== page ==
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|2021 planning figures|
|1 million||IDPs and 44,500 refugees in Yemen will receive multipurpose cash assistance|
|420,000||IDPs will receive emergency shelter|
|350,000||IDPs and 35,000 refugees will receive core relief items|
|124,000||IDPs and 1,100 refugees will receive transitional shelter|
|75,000||IDPs and 8,700 refugees will receive legal awareness, counselling and mediation sessions, and – when necessary – representation|
|49,000||refugees will receive health care support|
|30,000||IDPs and 8,000 refugees will be provided with psychosocial support through UNHCR’s community centres|
|9,600||refugee children will receive school kits for primary and secondary education|
|210||refugee students will receive support to access tertiary education|
|2019 year-end results|
|167,800||vulnerable IDP/IDP returnee households received cash grants|
|90,000||refugees, asylum-seekers and the vulnerable host community members had access to primary health care|
|IDP households received non-food items|
|17,100||IDP households received emergency shelter kits and 64,800 households received cash grants for rental accommodation|
|10,500||of the most vulnerable refugee households received multi-purpose cash assistance|
|7,100||refugee children were enrolled in primary education|
People of Concern
Operational environmentYemen continues to face an unrelenting conflict, triggering what the UN describes as the world’s worst humanitarian crisis. Around 80% of its 31 million population need humanitarian assistance, including 5 million on the brink of famine and over 4 million IDPs. Some 223,000 refugees, mainly from Somalia, continue to be highly vulnerable.
Civilians have borne the brunt of the conflict, which has spurred casualities and multiple displacements. Poor governance, weak rule of law, a ravaged economy, and deeply-rooted discriminatory norms and practices continue to push millions further into poverty, a situation worsened by the COVID-19 pandemic.
No significant progress towards peace was recorded in 2020. With an additional 10 frontlines emerging during the year and more than 27,000 families displaced in 2020, the security situation will remain fluid and unstable for the foreseeable future.
Undefined balances of power between political, military and other entities, coupled with administrative hurdles and insecurity, make Yemen one of the most non-permissive operational environments. UNHCR implemented a range of mitigation measures to address the risks of operating in Yemen, which will continue to shape its response in 2021.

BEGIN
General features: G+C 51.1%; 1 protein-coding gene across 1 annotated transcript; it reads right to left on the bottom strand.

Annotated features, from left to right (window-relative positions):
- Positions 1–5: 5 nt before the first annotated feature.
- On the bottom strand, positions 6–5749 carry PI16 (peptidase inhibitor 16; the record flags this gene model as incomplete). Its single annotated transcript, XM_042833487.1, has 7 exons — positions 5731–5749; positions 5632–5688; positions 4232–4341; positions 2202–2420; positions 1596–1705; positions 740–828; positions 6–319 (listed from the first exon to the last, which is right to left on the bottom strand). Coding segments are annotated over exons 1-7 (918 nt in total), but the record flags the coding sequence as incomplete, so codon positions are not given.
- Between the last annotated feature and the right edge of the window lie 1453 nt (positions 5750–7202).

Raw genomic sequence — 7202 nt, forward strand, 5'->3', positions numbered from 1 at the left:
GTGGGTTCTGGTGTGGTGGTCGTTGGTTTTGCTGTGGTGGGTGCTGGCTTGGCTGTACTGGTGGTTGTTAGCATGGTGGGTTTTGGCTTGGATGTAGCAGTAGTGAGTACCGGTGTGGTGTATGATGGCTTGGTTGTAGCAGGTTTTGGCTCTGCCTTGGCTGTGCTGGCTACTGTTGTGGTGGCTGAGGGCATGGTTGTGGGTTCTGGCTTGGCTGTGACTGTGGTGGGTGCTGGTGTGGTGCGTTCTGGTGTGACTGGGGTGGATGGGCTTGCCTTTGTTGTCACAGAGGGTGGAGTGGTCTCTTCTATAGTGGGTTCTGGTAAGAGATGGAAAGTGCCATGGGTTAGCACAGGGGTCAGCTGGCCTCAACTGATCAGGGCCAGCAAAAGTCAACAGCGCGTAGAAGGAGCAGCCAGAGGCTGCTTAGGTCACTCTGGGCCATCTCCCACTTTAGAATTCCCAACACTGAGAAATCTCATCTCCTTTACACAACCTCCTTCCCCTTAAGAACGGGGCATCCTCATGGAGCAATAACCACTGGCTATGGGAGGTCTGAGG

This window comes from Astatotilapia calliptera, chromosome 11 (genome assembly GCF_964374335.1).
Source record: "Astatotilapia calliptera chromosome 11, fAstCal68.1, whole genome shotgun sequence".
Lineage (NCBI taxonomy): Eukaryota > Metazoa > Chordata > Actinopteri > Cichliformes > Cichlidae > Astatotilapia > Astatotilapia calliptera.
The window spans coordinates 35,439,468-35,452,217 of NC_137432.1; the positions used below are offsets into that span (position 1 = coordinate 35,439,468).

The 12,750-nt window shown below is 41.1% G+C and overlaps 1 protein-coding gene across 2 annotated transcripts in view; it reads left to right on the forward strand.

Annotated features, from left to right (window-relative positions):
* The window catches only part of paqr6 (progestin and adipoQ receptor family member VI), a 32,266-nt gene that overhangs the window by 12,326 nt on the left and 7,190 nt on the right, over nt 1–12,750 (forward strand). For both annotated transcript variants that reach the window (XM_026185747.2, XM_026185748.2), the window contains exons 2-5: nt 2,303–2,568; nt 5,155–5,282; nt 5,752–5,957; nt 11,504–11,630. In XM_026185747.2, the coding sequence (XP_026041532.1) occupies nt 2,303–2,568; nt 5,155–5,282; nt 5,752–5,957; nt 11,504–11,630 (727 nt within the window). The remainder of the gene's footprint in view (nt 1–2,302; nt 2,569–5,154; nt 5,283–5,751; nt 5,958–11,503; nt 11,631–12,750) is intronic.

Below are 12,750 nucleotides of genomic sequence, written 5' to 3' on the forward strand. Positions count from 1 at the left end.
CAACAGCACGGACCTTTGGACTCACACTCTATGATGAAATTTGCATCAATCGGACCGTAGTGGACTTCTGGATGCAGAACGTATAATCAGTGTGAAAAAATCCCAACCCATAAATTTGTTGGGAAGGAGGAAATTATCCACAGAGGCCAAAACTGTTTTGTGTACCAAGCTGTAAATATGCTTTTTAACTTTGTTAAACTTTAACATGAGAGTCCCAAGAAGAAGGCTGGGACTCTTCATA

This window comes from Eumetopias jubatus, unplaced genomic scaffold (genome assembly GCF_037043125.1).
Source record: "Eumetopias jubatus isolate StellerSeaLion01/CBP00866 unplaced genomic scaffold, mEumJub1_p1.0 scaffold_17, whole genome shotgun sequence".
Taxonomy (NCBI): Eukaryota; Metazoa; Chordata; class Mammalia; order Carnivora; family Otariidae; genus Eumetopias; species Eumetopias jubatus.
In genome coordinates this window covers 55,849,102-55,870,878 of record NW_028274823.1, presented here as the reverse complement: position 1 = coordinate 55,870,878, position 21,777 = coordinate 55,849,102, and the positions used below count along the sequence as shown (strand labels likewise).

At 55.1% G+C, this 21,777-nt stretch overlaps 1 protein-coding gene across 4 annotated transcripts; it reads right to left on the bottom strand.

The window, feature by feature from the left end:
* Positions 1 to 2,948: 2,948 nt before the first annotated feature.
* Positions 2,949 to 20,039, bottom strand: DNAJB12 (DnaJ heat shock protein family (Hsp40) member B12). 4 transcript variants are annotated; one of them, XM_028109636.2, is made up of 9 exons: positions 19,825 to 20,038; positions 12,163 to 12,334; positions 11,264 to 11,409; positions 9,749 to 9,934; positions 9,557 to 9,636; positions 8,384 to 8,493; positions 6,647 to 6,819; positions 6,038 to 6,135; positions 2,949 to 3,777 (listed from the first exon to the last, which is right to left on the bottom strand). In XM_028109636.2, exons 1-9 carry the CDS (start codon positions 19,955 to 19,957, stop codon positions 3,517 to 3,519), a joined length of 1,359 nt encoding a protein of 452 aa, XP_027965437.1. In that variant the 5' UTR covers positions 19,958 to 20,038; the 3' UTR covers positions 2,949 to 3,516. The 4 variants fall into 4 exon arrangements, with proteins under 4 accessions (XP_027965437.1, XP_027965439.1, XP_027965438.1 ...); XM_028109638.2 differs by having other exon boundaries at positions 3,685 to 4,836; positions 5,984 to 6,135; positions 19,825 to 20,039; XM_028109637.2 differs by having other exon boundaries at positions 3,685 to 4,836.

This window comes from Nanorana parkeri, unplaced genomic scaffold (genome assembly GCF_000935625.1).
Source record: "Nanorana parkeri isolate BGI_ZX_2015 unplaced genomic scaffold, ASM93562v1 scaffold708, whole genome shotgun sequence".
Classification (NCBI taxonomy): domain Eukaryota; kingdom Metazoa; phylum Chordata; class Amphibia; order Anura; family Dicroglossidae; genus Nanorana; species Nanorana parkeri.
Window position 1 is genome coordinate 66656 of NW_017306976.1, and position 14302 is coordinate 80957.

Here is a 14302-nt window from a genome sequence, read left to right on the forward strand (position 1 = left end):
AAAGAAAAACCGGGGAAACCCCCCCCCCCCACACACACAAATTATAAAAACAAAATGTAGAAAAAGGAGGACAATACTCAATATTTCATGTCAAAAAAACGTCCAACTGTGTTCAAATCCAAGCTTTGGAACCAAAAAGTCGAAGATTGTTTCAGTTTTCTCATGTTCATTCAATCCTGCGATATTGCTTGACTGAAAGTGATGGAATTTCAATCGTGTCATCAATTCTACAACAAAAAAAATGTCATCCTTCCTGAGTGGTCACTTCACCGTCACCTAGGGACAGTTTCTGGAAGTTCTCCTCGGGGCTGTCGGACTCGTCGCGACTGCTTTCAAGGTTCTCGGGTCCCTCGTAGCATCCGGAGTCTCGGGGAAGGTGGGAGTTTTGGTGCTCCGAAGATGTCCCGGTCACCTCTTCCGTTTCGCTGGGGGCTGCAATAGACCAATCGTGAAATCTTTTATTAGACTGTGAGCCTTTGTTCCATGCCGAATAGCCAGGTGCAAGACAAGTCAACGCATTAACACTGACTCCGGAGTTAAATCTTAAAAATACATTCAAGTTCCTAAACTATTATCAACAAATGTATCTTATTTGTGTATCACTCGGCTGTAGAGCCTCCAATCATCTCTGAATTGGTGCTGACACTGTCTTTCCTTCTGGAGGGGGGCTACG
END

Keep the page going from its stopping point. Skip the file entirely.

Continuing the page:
UNHCR will work with authorities, UN agencies, humanitarian organizations, IDPs, host communities and refugees to provide assistance to people in need, anchoring its interventions in its protection mandate. UNHCR will lead the protection, camp coordination and camp management and shelter/non-food item clusters, and co-lead the Refugee and Migrant Multi-Sector Response with IOM.
Key prioritiesIn 2021, UNHCR will focus on:
- Strengthening the identification of cash beneficiaries and the implementation of oversight measures to address critical needs and support protection services.
- Devising a long-term shelter strategy to complement the provision of emergency shelters to displaced Yemenis.
- Enhancing the core relief items strategy to customize kits to the profile of beneficiaries and geographical context.
- Exploring ways to develop income generation opportunities for displaced Yemenis and refugees, and solutions regarding returns.
- Strengthening protection monitoring to improve analysis, inform evidenced-based IDP programming and advocacy, and strengthen identification and referrals.
- Building the network of community centres and the community-based protection network to ensure targeted protection interventions.
- Establishing a permanent presence in Marib to assist some 1 million displaced Yemenis and their hosts.
- Working with authorities to ensure refugees and asylum-seekers can access international protection.
- Completing the phased review of the public statistics on refugees and asylum-seekers in Yemen, thereby reducing the registered population of refugees and asylum-seekers by up to 50%.
- Maintaining the assisted spontaneous return programme for Somali refugees,exploring options to expand the programme to other nationalities, and expanding resettlement opportunities for refugees in Yemen.